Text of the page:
Tom Goodenough

David Davis: I’m 100 per cent sure EU migrants working in Britain can stay after Brexit

David Davis: I'm 100 per cent sure EU migrants working in Britain can stay after Brexit
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Theresa May has gone out of her way to repeatedly reassure people that Brexit means Brexit. But where the Prime Minister has been less eager to offer words of comfort is on the status of EU nationals living and working in Britain. That stony silence has been one of the big themes of the Conservative party’s conference this year. May’s refusal to commit has left a question mark dangling over millions of people. At a Spectator fringe event last night, David Davis went as far as any member of Government (or, indeed, any loyal cabinet minister) to reassuring those from the EU that they wouldn’t be removed from Britain.

When challenged by an Italian national, who had been living in Britain for ten years (and working here for five), he was asked why Theresa May seemed so cavalier about his status to stay in Britain. Here’s what Davis said in response:

‘We have no intention of deporting people or treating people who, through no fault of their own, are here during the middle of a transition to their own country, but what we have to do is also keep in mind the rights of British citizens abroad and so we’ll fix the whole thing together and I’m absolutely 100 per cent sure we’ll be able to do that and there will be no difficulty for anybody.’

Davis’s comments - as well as bypassing a Downing Street which keeps up its reticence on the subject - also show up negotiations over the future of Britain’s three million EU nationals for what they are: a charade.

Liam Fox was heavily condemned yesterday for saying EU workers in Britain were one of the ‘main cards’ in the country’s Brexit negotiations. But it’s worth remembering that he is simply restating May’s position that the fate of our immigrants is now an open question. Every party, from Labour to UKIP, have said that putting the skids under so many public sector workers, including teachers and doctors, is inexcusable but still the Government has stuck fast. Many Brexiteers have also piled on pressure for reassurances to be made to EU nationals. Perhaps, then, this explains why Davis - a prominent ‘Leaver’, unlike May, during the referendum - was eventually eager to go beyond his boss's trenchant silence on the subject.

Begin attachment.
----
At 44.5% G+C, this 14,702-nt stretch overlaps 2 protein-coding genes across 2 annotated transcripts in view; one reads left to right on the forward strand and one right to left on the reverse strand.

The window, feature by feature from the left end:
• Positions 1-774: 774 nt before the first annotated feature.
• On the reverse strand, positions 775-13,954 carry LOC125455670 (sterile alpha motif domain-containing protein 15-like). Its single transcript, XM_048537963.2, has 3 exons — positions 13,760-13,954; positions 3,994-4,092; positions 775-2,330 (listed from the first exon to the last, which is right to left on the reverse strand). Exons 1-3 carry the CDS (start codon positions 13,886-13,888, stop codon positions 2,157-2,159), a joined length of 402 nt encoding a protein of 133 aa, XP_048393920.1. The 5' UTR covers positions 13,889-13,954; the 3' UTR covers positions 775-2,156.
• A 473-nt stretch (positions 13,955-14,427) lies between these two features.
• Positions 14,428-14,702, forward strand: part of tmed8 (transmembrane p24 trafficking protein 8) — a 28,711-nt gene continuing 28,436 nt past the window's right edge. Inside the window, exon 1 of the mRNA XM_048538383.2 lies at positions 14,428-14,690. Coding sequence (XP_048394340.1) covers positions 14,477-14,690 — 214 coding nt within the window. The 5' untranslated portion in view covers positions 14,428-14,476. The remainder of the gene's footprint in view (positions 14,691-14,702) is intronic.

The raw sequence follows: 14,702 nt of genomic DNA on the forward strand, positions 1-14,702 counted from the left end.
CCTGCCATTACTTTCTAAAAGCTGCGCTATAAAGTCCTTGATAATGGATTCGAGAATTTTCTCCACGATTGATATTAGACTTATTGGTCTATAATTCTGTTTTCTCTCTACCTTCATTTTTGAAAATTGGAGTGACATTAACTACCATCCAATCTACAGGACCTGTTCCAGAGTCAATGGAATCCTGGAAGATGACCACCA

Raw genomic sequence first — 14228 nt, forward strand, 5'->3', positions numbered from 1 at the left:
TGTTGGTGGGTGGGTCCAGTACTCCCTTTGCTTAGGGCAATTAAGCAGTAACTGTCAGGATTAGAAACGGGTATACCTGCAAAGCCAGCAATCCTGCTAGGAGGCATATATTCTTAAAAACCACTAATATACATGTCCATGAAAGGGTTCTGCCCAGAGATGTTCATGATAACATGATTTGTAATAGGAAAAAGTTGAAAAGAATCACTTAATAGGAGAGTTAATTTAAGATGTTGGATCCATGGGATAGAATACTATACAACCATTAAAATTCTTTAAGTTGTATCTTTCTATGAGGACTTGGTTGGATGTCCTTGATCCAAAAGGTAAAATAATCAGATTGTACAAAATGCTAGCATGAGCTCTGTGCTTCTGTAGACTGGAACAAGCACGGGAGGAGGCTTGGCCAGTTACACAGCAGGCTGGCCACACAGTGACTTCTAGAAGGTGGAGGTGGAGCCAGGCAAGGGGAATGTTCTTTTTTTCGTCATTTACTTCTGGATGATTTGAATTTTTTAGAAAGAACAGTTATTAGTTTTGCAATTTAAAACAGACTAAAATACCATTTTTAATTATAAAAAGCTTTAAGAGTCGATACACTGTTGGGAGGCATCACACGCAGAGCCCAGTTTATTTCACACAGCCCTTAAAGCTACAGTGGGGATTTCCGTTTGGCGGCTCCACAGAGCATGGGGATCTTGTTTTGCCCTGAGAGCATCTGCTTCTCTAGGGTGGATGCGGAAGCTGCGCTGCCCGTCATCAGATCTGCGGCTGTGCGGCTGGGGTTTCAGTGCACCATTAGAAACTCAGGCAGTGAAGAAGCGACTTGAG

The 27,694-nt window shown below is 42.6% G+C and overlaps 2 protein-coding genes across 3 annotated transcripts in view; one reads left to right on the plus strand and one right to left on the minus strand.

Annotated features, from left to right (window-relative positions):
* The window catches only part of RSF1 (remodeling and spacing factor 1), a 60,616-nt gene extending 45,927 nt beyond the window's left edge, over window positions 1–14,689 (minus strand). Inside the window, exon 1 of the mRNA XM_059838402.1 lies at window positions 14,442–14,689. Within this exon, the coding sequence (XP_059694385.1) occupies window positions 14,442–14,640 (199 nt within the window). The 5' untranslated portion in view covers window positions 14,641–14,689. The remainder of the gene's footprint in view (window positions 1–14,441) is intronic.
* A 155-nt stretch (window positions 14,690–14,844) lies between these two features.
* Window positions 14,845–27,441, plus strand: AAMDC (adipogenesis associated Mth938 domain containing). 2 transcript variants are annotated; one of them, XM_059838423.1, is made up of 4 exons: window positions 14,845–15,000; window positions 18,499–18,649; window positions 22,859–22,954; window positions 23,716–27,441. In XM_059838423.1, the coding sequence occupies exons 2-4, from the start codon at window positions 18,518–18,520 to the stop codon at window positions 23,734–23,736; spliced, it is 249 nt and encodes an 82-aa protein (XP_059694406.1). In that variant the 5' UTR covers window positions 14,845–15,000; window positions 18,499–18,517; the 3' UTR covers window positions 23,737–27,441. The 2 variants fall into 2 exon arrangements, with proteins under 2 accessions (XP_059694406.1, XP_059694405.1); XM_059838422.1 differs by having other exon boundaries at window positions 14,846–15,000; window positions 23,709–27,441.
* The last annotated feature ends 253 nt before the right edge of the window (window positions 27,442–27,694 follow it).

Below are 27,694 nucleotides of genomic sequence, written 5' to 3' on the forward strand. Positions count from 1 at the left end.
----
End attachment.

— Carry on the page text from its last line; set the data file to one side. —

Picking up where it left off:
Davis’s response was also interesting for another reason. While the Government has suggested the status of EU nationals is something to be worked out during Brexit negotiations, the Brexit secretary made it clear that much of their security to stay in Britain already exists in law. He said:

'It’s a legal right, if you’ve been here five years you have indefinite leave to remain anyway, and if you’ve been here six years you can be a citizen if you want to. In fact, if anybody in the audience has been here two and a half years by the time we leave they’ll have been here five years and so there’s no risk to them.’

Davis made it clear that, for a significant chunk of the EU nationals already here, their status is all but guaranteed. But for a Government that apparently wants to reassure this group of understandably worried people, it seems odd that Davis is on his own in being the one to spell this out.